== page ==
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Paramus Psychotherapist: Netflix Series Is Glorifying Teen Suicide

A Paramus psychotherapist is saying a popular Netflix show is raising concerns for families with teens.
A Paramus psychotherapist is saying a popular Netflix show is raising concerns for families with teens. Photo Credit: CPYU.org

PARAMUS, N.J. — A Paramus psychotherapist specializing in adolescents and young adults is warning families of a popular Netflix series that she and other experts say glorifies teen suicide.

"13 Reasons Why" follows a high school student who kills herself, leaving audiotapes for her rapist, bullies and peers she holds responsible.

Psychotherapy Center of New Jersey founder Stephanie Shapiro, LCSW and PhD candidate, says the show could be putting teens at risk.

"The message coming through from the character on the show with suicidal thoughts is that it will all be okay," said Shapiro, who has offices in Ridgewood, Hackensack and Saddle Brook.

"As if seeking revenge is acceptable.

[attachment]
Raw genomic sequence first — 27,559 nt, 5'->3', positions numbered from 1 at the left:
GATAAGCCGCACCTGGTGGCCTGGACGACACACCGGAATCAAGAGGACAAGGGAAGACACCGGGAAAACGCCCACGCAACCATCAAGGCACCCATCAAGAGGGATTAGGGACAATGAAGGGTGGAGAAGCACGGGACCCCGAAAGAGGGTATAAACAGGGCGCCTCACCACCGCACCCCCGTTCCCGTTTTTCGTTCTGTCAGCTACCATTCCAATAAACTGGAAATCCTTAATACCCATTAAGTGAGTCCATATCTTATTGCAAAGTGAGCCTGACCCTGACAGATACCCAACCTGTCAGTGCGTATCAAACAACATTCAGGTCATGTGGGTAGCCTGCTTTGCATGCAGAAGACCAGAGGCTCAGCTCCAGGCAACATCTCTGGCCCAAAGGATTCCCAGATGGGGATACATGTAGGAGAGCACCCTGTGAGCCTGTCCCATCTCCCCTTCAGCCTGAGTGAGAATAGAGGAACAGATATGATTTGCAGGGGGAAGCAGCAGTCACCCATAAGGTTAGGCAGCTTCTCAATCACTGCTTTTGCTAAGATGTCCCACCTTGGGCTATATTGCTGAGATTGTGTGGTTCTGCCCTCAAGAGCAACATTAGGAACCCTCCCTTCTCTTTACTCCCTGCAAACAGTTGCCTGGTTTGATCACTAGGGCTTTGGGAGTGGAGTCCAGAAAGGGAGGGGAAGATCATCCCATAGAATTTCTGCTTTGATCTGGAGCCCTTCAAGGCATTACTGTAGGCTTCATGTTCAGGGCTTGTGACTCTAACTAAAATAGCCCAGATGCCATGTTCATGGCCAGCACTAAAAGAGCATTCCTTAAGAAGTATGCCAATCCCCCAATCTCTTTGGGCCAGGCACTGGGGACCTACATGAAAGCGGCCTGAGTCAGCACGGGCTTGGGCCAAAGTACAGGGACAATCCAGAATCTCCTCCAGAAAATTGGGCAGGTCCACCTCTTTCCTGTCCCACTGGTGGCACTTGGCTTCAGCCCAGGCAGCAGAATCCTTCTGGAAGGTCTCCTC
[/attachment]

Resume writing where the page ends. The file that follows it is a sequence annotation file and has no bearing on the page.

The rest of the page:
"We need parents to pay attention to the things these kids are watching," she added. "It's already acted as a trigger for some people and will continue to do so."

Last week, Glen Rock Superintendent Paula Valenti alerted families about the show.

"I think we can agree that this topic is relevant and worth discussing with your child/family," she said, "however... some experts believe the series glorifies teen suicide and it is depicted in a way in which a viewer may feel that suicide is the only way out of a challenging or difficult situation."

Suicide is most prevalent in teenagers and young adults, and ideations relate to feelings of despair, hopelessness, and seemingly endless internal pain, according to Shapiro.

Teens are especially receptive to what others are doing, and may view the outcome of the show as an acceptable way of handling a difficult situation, she said.

Being a constant source of support is the best way to help someone with suicidal thoughts or ideations, Shapiro said.

"You don't have to be the person to fix the problem, you need to be the person that's accepting, listens and acknowledges," she said.

"Bring awareness to the finality of the decision. Educate them. Build a connection with people."

When people are feeling depressed, hopeless and isolated, they can see there is someone out there who cares about them, according to Shapiro.

"If you feel it's important for your kids to watch ['13 Reasons Why,'] then you should be there to teach them the message that they should be internalizing," Shapiro said. "Otherwise, it's at their discretion."

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